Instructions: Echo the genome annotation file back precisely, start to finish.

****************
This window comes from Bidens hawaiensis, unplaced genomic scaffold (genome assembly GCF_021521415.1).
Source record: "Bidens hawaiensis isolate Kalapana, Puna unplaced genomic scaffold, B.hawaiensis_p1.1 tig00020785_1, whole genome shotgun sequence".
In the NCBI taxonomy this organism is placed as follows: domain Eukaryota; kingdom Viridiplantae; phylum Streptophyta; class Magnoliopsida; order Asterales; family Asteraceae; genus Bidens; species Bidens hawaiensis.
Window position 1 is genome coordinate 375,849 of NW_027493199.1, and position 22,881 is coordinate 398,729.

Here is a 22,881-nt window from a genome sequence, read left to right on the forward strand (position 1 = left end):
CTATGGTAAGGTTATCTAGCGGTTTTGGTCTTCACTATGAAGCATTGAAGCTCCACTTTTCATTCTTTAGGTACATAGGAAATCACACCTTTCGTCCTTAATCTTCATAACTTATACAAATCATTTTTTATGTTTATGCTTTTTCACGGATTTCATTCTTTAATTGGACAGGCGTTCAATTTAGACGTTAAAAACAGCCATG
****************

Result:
This window comes from Bidens hawaiensis, unplaced genomic scaffold (genome assembly GCF_021521415.1).
Source record: "Bidens hawaiensis isolate Kalapana, Puna unplaced genomic scaffold, B.hawaiensis_p1.1 tig00020785_1, whole genome shotgun sequence".
In the NCBI taxonomy this organism is placed as follows: domain Eukaryota; kingdom Viridiplantae; phylum Streptophyta; class Magnoliopsida; order Asterales; family Asteraceae; genus Bidens; species Bidens hawaiensis.
Window position 1 is genome coordinate 375,849 of NW_027493199.1, and position 22,881 is coordinate 398,729.

Here is a 22,881-nt window from a genome sequence, read left to right on the forward strand (position 1 = left end):
CTATGGTAAGGTTATCTAGCGGTTTTGGTCTTCACTATGAAGCATTGAAGCTCCACTTTTCATTCTTTAGGTACATAGGAAATCACACCTTTCGTCCTTAATCTTCATAACTTATACAAATCATTTTTTATGTTTATGCTTTTTCACGGATTTCATTCTTTAATTGGACAGGCGTTCAATTTAGACGTTAAAAACAGCCATG